North Deltans ‘sticker shocked’ by latest B.C. assessments

The latest B.C. assessments have many residents concerned about the effect of 40 to 50 per cent property value increases.

North Deltans ‘sticker shocked’ by latest B.C. assessments

The latest property assessments have left some North Delta residents wondering what the ramifications will be of property value increases that, in some cases, top 50 per cent.

Property assessment notices were mailed out last week as well as posted on the B.C. Assessment website and were based on data from July 2016, before the 15 per cent tax on foreign buyers was introduced in Metro Vancouver.

On the North Delta Community Corner Facebook group, many residents voiced their concerns and discussed the impact of skyrocketing values.

“Anyone else here steamed about their property tax assessment? Ours is up by 51 per cent,” wrote one member. “This is ridiculous. Our assessment jumped almost $300,000 in one year. Our property tax is gonna be unbelievable. This is nuts,” said another post.

“There is a $20,000 discrepancy between my assessment and my neighbours on both sides,” wrote another concerned resident.

North Delta Realtor Erica Tucker said it’s important to keep in mind the data was taken at a peak time in real estate. “Certainly the values that people are seeing certainly are representative of the prices that were happening at that time,” she said.

“Everybody was sticker shocked I think when they opened up their assessment because we haven’t seen an increase in North Delta in quite some time. It kind of stabilized; it would go up $5,000 and then down a couple of thousand.”

Tucker said she doesn’t expect the high assessment to impact home sales.

“The supply and demand is still there for North Delta.”

Within the region, assessment increases were strongest in South Surrey, where gains of 50 per cent were typical, while jumps of more than 40 per cent were seen in parts of many other cities including Delta and Surrey.

The total combined assessed value of residential properties in the Fraser Valley jumped nearly 34 per cent from $321 billion to $430 billion. About $8 billion of that increase was the result of new construction.

Earlier this week, B.C. Finance Minister Mike de Jong announced that the homeowner grant program threshold would be increased to allow properties with assessed value up to $1.6 million take part, up from the previous $1.2 million limit.

A basic grant is $570 under under the age of 65, or $845 for seniors.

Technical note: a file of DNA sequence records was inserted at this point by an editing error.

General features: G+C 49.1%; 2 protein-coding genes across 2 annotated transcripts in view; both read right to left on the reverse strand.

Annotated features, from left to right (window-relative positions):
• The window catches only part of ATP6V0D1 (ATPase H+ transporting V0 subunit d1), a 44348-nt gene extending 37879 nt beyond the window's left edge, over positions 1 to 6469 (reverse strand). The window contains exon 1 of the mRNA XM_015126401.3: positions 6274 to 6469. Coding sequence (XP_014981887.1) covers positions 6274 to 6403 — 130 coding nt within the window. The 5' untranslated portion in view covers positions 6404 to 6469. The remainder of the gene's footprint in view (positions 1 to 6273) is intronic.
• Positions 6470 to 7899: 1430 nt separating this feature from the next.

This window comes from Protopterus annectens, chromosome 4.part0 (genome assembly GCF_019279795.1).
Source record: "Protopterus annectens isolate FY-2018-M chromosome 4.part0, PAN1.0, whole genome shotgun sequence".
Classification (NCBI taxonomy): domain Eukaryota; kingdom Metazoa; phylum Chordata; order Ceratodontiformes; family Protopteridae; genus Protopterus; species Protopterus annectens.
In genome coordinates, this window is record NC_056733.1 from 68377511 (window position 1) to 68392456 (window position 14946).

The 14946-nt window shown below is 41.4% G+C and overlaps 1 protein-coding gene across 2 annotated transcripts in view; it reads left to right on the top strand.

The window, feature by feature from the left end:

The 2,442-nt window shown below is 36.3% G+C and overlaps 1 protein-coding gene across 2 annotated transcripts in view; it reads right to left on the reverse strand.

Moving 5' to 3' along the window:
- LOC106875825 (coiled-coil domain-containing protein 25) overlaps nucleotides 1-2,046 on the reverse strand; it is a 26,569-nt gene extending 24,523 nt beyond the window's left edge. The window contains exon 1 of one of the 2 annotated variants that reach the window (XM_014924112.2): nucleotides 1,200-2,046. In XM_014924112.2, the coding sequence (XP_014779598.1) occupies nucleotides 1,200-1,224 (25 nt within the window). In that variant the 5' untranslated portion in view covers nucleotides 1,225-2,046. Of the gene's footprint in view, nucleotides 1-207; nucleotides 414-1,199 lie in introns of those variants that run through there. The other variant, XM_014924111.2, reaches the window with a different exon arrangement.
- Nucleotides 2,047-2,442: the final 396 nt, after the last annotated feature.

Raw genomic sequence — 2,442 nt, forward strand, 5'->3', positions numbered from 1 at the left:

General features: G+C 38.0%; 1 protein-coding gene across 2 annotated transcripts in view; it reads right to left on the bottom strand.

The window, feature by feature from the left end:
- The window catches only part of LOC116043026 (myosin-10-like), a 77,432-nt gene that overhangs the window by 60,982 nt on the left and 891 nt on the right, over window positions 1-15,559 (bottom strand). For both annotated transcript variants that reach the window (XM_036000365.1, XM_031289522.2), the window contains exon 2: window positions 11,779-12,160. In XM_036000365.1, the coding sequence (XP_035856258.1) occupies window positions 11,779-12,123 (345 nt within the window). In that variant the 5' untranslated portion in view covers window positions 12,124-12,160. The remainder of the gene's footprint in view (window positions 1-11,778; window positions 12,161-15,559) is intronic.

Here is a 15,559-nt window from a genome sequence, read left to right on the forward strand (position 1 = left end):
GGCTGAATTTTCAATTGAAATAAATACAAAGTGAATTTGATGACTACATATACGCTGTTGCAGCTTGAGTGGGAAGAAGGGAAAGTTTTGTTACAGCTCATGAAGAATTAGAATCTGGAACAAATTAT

An estimated 91 per cent of homes province-wide will qualify with the new threshold, although that number drops to 83 per cent within Metro Vancouver.

Delta Mayor Lois Jackson said concerns over rising property assessments impacting access to the homeowner grant program had left many worried.

In December, Jackson sent a letter to de Jong asking for a revision to the program.

“Many of Delta’s residents will face a large additional cost this year, without a corresponding increase to their income, simply because the market has pushed the value of their home beyond the current home owner grant threshold,” she wrote.

In an interview with the Reporter, Mayor Jackson said the threshold increase was good news. She acknowledged residents are worried about increasing property taxes, but said taxes will not skyrocket to reflect home prices.

“If you’re in about the same position as everybody else in the neighbourhood your taxes will be about the same as they were last year,” she said. “We have an average increase in the property assessments all across the board…everybody in a particular neighbourhood will have approximately the same increase in the assessed value.”

She said the average increase in Delta was 42 per cent and varied by neighbourhood, with some of the highest being in Tsawwassen. Increases in North Delta, by comparison, were not as high.

Jackson added that residents will see a bit of an increase in property taxes, but it will not be proportionate to the increase in property values and could fluctuate based on property additions and renovations.

On Jan. 11, Delta released its proposed 2017 financial plan, which includes a 2.75 per cent increase to property tax. The money will go towards maintain city government services (0.5 per cent), police services (0.25 per cent), Delta’s drainage program (0.5 per cent) and an emergency operations centre, fire hall and training facility at Boundary Bay Airport (1.5 per cent).

The city is asking residents to provide feedback on the budget, funding priorities, municipal services and upcoming projects included in the plan by visiting delta.citizenbudget.com, emailing finance@delta.ca or calling 604-946-3230 before Jan. 20.

Annual tax rates will be set in April and property tax notifications will be sent out in May. Jackson stressed that those eligible are able to defer property taxes. (To learn more, visit www2.gov.bc.ca/gov/content/taxes/property-taxes/ annual-property-tax/pay/defer-taxes.)

To have property assessments reviewed, residents are able to do so by contacting B.C. Assessment before Jan. 31. Jackson encouraged residents to reach out with any questions about property taxes by calling her office at 604-946-3210.

With files from Jeff Nagel/Black Press

Surrey North Delta Leader